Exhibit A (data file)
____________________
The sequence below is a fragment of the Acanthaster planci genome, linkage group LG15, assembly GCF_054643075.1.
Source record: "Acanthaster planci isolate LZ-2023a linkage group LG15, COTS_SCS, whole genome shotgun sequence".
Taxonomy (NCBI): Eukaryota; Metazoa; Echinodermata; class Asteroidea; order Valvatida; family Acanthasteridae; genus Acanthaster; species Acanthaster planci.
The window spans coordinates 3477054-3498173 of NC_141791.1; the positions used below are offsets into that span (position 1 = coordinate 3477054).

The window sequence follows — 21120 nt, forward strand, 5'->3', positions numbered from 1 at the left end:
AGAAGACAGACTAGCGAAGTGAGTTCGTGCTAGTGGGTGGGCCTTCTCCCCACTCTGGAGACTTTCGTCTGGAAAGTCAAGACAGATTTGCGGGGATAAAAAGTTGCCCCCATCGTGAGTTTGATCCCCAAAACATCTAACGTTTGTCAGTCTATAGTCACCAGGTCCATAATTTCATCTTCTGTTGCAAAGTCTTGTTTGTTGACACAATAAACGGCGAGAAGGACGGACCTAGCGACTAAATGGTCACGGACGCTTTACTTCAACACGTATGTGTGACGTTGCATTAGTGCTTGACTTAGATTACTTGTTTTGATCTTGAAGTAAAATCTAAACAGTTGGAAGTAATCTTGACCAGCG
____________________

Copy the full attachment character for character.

The sequence below is a fragment of the Acanthaster planci genome, linkage group LG15, assembly GCF_054643075.1.
Source record: "Acanthaster planci isolate LZ-2023a linkage group LG15, COTS_SCS, whole genome shotgun sequence".
Taxonomy (NCBI): Eukaryota; Metazoa; Echinodermata; class Asteroidea; order Valvatida; family Acanthasteridae; genus Acanthaster; species Acanthaster planci.
The window spans coordinates 3477054-3498173 of NC_141791.1; the positions used below are offsets into that span (position 1 = coordinate 3477054).

The window sequence follows — 21120 nt, forward strand, 5'->3', positions numbered from 1 at the left end:
AGAAGACAGACTAGCGAAGTGAGTTCGTGCTAGTGGGTGGGCCTTCTCCCCACTCTGGAGACTTTCGTCTGGAAAGTCAAGACAGATTTGCGGGGATAAAAAGTTGCCCCCATCGTGAGTTTGATCCCCAAAACATCTAACGTTTGTCAGTCTATAGTCACCAGGTCCATAATTTCATCTTCTGTTGCAAAGTCTTGTTTGTTGACACAATAAACGGCGAGAAGGACGGACCTAGCGACTAAATGGTCACGGACGCTTTACTTCAACACGTATGTGTGACGTTGCATTAGTGCTTGACTTAGATTACTTGTTTTGATCTTGAAGTAAAATCTAAACAGTTGGAAGTAATCTTGACCAGCG